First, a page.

The Elgin City Council postponed making a decision on leasing property to a proposed new charter school after balking at the city's projected costs.
Elgin would have to spend about $1 million this year -- mostly in repair costs for buildings the Elgin Charter School Initiative wants to lease on the property of the former Fox River Country Day School, 1600 Dundee Ave.
"There's no frills in here. These (costs) are getting your buildings so they can be occupied," said Colleen Lavery, Elgin's chief financial officer.
A consultant's estimate showed repairs needed on the entire 19-acre property would cost about $5.2 million, including labor and a 10 percent contingency, Lavery said.
However, city staff members determined that could be reduced by $2 million because the cost of paving parking lots and streets on the property was overestimated, Lavery said.
Once the charter school opens in summer 2015, the city would spent $937,000 in 2015 and $798,000 in 2016; the cost would decrease to $79,000 in 2017 once the bulk of the repairs is done, Lavery said.
"I'm sorry; I can't accept this at this price tag," Councilman Terry Gavin said.
Councilwoman Carol Rauschenberger cast the only dissenting vote on tabling the measure Wednesday night.
Councilmen Toby Shaw said the city shouldn't have accepted the property gifted in April 2013 as part of a land transaction that involved the Illinois State Toll Highway Authority and the Max McGraw Wildlife Foundation.
Councilmember John Prigge said the city hasn't done its due diligence on the property by assessing its rental market value.
The new school, to be called Elgin Math and Science Academy, still needs approval from the state.
Of the 12 buildings on the property, the charter school wants to lease the dining hall and the property's Neil Building in June 2015, adding the gymnasium in 2016 and the administration building in 2019.
The charter school would pay $52,000 in rent starting in summer 2015, $82,000 the second year, $85,000 the third year, $100,000 the fourth year and $115,000 the fifth year. An option to renew the lease would increase the rent to $130,000 in the sixth year, and $150,000 in the remaining years.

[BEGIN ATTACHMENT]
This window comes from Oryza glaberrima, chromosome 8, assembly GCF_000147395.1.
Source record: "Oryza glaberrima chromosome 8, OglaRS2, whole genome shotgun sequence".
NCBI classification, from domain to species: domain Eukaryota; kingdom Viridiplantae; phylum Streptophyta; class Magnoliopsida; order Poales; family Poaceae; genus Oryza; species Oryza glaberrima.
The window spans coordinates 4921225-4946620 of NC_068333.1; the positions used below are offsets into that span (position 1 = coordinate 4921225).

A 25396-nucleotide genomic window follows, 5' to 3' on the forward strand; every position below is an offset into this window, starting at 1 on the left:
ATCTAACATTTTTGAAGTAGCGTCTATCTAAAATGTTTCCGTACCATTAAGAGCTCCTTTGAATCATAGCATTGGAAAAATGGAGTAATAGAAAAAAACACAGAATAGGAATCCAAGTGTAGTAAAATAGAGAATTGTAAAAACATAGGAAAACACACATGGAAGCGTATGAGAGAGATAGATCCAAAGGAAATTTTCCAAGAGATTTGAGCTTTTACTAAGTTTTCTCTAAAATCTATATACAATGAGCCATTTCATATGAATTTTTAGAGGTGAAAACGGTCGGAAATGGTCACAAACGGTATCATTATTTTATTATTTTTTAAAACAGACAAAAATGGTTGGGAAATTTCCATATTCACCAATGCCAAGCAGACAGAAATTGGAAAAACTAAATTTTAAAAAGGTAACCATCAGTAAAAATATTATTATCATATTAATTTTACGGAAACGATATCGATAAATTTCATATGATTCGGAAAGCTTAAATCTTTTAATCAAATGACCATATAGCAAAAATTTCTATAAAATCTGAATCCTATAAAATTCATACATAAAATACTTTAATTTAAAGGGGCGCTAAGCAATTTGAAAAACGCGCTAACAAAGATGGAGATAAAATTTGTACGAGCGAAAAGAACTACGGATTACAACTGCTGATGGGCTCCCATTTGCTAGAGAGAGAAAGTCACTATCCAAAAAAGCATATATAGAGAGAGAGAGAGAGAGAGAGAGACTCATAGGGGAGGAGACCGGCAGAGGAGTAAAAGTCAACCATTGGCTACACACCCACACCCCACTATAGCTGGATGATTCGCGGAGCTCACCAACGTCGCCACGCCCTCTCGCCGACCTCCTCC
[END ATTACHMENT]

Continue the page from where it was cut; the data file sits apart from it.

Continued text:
Those figures were increased during negotiations to ensure the lease would cover all utility costs, Elgin Corporation Counsel William Cogley said.
Cogley negotiated the rent after determining what the charter school -- a respondent, along with Elgin Academy, to the city's request for proposals -- can afford.
Several residents spoke against approving the charter school lease.
The deal is a "special interest" to some council members, for whom "it's clouding the judgment of what makes most sense financially," resident Jason Dusenberry said.
Councilwoman Carol Rauschenberger's brother, Keith Rauschenberger, is on the board of the Elgin Charter School Initiative, as is Councilman John Steffen's wife, Kerry Kelly.
Kelly and Councilwoman Anna Moeller are members of the charter school's design committee.
Moeller said there is no conflict of interest.
"Because someone cares about an issue, works on an issue and also is on the council, it doesn't mean it's less above board," she said.
There are "gaping holes" in the proposal, resident Margaret Miller said.
"Let's see if you can have a fundraiser to pony up some money, because I'm really at my wits' end to pay for somebody else's dream," she said.
About 25 people in the audience stood up to show their support for the charter school.
The school would be a great benefit for the future children of Elgin, resident Kevin Echevarria said.
"We work for keeping the spirits of education alive in this community," he said.